A growing number of scientific and engineering societies are banning foreigners from their meetings for fear of violating federal rules against exporting strategically important technical information.
Major scientific organizations have attacked the meeting restrictions, saying they inhibit the free flow of knowledge necessary for technological progress. In addition, America's closest allies in Western Europe have proposed counter-restrictions on U.S. scientists.
Pentagon security officials, meanwhile, called the measures against foreigners "an overreaction" to efforts to keep defense-related information as well as products from the Soviet bloc. The officials said they are in the process of sending letters to professional societies stating that view.
Nonetheless, some conference organizers insist they have been forced to limit attendance to U.S. citizens because federal officials have disrupted meetings in the past by asserting that technical data on the program was subject to export controls if foreigners were present. The Pentagon, for instance, forced more than 100 papers to be pulled from the program of a 1982 meeting of the Society of Photo-Optical Instrumentation Engineers by declaring their contents were regulated by International Traffic in Arms Regulations, according to the American Association for the Advancement of Science.
"Until the Department of Defense gets guidelines for technical transfer finished, we are forced to take this stand," said James Slaughter, who is organizing a January meeting for the Society of Manufacturing Engineers (SME). That meeting -- on the new technology of "composites" -- will be closed to foreigners.
Slaughter was unimpressed by verbal assurances from Defense Secretary Caspar W. Weinberger's aides. "What the secretary says and what some people in his department do are two different things," he said.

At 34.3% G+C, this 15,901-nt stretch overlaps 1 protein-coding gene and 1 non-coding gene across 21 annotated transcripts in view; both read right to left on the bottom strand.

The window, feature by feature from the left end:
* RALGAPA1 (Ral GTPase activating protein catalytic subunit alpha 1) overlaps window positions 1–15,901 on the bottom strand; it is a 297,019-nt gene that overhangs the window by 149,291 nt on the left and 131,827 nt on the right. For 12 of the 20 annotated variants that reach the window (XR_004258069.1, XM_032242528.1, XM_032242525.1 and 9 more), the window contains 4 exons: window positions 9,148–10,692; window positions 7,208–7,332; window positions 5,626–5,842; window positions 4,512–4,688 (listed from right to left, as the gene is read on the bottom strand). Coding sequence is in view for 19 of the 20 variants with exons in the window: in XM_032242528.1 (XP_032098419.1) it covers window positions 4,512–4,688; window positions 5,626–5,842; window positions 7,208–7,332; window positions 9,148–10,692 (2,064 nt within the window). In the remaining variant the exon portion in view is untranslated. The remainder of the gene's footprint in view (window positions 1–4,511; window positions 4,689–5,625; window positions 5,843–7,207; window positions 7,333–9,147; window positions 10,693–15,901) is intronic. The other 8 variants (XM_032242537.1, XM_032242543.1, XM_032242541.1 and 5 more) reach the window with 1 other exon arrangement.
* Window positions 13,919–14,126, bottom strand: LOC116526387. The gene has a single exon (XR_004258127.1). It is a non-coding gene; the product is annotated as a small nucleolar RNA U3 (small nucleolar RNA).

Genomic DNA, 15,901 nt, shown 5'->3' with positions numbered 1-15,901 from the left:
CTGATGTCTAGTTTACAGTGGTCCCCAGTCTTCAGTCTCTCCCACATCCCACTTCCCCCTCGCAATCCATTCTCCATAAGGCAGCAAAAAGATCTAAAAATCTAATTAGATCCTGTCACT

At issue are America's attempts to keep information on the frontiers of technology, with military as well as civilian applications, out of the hands of the Soviet bloc.
Most of the attention has been focused on the field of high technology, especially sophisticated computers, but the SME meeting will focus on "composites" -- the melding of metals and ceramics used in high-speed engines, rocket nose cones and space reentry vehicles.
Mitchel B. Wallerstein of the National Academy of Sciences called composites "a hot area of new technology" that has military application and is on the military critical list that requires export controls. The conference is billed as "the composite-manufacturing event of the year."
A report prepared by the European Community (EC) in October listed two meetings last year that banned foreigners: a metal matrix composites course at the University of California at Los Angeles and a polymers workshop at the University of Dayton. In addition, the Society for the Advancement of Materials Process Engineering closed two sessions of its meeting last month, said Wallerstein, who is special assistant for policy and planning in the science academy's office of international affairs.